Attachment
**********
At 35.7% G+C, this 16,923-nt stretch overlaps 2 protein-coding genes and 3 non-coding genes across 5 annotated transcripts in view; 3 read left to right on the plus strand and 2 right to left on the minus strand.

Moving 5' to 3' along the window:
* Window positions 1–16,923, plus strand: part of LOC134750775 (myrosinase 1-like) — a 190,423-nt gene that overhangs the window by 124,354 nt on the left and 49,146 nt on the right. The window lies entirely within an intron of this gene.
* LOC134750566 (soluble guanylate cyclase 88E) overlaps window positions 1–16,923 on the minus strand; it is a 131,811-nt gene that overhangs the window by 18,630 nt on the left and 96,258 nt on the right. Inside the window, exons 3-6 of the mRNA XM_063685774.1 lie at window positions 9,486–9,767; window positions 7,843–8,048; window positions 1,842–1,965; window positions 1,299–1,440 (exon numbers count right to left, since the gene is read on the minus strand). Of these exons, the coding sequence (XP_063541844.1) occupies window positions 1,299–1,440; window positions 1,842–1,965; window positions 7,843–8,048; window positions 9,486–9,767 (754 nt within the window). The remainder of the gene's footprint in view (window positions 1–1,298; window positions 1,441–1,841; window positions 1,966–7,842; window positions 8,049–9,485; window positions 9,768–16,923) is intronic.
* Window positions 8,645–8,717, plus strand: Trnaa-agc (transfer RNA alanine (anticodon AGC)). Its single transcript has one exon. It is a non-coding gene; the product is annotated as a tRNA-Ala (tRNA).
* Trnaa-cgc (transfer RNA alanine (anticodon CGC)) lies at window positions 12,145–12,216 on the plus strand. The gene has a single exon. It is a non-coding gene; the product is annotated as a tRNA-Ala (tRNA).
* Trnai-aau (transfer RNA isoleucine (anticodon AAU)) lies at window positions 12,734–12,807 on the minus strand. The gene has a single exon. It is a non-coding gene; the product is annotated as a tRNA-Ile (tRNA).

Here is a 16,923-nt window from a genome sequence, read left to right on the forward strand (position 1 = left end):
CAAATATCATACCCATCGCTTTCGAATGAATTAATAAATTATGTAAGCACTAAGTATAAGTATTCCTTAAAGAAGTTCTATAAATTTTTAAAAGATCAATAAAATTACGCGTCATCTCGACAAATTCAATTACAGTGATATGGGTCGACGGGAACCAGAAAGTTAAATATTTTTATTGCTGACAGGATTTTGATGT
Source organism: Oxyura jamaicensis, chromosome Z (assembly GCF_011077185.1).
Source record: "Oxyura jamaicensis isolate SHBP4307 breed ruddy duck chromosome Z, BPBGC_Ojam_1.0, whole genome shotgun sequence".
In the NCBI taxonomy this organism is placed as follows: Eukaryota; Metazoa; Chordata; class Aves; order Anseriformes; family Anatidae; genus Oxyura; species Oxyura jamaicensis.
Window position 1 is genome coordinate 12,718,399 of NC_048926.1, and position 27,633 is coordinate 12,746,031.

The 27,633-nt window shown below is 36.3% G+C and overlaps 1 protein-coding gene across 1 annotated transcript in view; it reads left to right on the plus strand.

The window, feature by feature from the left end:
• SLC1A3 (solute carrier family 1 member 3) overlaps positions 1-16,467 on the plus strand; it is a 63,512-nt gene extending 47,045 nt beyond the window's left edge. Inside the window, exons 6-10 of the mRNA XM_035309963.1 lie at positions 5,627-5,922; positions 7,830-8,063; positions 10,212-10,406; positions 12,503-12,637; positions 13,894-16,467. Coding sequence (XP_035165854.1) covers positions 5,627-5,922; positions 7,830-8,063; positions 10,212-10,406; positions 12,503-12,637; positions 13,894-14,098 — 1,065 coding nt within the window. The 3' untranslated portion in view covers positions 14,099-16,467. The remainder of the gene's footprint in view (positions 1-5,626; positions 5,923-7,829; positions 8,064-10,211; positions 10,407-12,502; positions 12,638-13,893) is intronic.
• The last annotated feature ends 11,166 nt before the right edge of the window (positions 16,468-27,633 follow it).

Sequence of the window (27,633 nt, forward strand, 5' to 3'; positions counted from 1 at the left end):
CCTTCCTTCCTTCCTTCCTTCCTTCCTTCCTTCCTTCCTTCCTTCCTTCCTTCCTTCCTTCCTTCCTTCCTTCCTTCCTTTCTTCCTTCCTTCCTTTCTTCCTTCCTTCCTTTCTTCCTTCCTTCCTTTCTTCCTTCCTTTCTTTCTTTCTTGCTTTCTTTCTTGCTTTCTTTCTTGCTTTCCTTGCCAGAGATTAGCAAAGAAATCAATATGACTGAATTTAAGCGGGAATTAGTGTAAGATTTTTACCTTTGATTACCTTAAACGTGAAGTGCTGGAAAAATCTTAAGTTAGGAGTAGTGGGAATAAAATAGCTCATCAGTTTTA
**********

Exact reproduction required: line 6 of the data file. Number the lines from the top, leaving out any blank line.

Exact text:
* Trnaa-cgc (transfer RNA alanine (anticodon CGC)) lies at window positions 12,145–12,216 on the plus strand. The gene has a single exon. It is a non-coding gene; the product is annotated as a tRNA-Ala (tRNA).